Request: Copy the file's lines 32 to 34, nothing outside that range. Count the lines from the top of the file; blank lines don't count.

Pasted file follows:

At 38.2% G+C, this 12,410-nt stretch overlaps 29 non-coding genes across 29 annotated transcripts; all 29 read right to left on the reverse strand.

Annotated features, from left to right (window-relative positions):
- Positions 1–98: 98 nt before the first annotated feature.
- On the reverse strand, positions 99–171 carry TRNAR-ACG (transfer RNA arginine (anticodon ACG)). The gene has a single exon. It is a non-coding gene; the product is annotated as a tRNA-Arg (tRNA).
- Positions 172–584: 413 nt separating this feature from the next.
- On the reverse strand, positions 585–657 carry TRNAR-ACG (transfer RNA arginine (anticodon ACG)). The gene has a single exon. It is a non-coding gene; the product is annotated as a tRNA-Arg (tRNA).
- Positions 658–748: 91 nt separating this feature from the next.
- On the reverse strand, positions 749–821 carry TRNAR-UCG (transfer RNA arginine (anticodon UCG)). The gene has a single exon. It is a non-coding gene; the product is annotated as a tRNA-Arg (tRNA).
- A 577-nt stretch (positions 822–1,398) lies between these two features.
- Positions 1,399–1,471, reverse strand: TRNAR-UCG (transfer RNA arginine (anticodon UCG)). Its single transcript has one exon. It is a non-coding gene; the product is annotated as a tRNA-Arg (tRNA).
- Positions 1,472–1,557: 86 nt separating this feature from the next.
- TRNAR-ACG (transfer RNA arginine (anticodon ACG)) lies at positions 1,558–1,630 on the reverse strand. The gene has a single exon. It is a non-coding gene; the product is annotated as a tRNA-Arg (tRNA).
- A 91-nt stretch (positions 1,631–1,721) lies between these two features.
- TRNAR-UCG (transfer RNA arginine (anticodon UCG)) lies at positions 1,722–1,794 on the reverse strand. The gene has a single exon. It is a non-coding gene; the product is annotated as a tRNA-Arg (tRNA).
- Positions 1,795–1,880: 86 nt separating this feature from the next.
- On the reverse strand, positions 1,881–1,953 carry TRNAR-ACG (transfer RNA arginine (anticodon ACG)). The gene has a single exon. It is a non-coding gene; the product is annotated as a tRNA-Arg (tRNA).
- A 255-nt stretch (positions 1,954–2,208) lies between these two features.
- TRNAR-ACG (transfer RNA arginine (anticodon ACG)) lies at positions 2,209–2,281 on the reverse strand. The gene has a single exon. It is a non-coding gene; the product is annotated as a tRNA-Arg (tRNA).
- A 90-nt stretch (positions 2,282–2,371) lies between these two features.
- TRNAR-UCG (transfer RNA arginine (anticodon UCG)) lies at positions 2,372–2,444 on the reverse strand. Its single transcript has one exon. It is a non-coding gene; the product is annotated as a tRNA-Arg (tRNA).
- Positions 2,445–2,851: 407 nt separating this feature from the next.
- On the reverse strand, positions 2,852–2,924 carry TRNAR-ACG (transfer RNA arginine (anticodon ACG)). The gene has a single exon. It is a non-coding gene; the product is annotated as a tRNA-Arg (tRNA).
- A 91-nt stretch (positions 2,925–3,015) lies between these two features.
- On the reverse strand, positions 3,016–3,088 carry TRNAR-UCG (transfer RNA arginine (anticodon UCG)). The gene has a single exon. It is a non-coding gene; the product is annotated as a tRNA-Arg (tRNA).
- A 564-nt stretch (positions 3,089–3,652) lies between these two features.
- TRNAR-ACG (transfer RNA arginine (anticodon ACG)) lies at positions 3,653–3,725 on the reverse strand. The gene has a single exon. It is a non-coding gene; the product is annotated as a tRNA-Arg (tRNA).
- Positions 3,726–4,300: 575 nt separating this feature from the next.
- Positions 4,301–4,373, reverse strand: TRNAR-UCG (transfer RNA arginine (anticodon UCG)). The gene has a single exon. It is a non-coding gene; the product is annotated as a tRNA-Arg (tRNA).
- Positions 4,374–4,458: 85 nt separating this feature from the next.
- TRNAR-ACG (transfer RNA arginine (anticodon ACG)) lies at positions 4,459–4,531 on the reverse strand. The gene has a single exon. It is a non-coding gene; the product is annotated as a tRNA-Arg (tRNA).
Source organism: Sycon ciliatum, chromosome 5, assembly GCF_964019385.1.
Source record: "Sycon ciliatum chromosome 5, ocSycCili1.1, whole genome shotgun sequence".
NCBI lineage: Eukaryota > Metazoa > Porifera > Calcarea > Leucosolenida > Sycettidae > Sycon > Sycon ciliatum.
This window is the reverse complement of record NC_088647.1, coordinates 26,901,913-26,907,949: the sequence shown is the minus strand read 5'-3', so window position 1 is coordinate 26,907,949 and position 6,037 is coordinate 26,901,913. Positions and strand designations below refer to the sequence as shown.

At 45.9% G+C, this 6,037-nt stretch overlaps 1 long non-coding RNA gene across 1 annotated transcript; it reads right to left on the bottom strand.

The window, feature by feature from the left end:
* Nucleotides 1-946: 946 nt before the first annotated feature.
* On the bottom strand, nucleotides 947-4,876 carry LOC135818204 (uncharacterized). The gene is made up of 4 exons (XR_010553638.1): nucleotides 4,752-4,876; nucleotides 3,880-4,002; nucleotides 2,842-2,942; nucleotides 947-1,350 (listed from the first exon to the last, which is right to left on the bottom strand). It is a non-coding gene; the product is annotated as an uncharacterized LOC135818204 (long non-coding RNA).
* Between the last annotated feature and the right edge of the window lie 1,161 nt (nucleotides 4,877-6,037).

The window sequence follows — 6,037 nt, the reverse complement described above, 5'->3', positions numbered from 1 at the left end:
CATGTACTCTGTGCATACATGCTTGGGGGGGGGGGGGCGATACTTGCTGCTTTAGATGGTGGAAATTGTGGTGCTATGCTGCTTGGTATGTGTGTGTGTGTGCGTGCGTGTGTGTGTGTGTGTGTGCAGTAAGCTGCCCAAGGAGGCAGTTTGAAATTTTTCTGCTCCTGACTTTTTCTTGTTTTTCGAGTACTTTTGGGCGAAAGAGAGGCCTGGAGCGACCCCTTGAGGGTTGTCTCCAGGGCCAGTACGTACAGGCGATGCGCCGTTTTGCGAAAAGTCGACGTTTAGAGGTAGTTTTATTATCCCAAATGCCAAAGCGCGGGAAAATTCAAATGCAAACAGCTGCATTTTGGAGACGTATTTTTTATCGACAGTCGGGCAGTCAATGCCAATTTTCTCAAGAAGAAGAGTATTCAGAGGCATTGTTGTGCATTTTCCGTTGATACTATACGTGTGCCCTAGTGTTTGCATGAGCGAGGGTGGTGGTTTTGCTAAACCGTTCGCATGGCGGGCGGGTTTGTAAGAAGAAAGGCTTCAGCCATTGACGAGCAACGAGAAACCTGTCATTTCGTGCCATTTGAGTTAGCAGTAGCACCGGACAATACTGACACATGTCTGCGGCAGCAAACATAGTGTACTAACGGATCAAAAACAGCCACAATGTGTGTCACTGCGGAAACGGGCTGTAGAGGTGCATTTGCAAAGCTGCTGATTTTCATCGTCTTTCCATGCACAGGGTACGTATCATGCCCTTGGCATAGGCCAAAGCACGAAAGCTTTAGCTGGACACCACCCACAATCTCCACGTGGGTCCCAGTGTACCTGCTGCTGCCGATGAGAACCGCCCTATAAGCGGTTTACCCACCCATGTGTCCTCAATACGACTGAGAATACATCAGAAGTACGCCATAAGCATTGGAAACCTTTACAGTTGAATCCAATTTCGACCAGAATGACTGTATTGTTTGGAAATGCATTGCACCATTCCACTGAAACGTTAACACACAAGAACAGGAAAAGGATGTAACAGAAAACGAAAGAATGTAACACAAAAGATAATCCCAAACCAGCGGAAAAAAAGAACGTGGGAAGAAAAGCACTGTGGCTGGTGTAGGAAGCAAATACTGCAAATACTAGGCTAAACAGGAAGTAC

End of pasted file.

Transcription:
Source record: "Sycon ciliatum chromosome 5, ocSycCili1.1, whole genome shotgun sequence".
NCBI lineage: Eukaryota > Metazoa > Porifera > Calcarea > Leucosolenida > Sycettidae > Sycon > Sycon ciliatum.
This window is the reverse complement of record NC_088647.1, coordinates 26,901,913-26,907,949: the sequence shown is the minus strand read 5'-3', so window position 1 is coordinate 26,907,949 and position 6,037 is coordinate 26,901,913. Positions and strand designations below refer to the sequence as shown.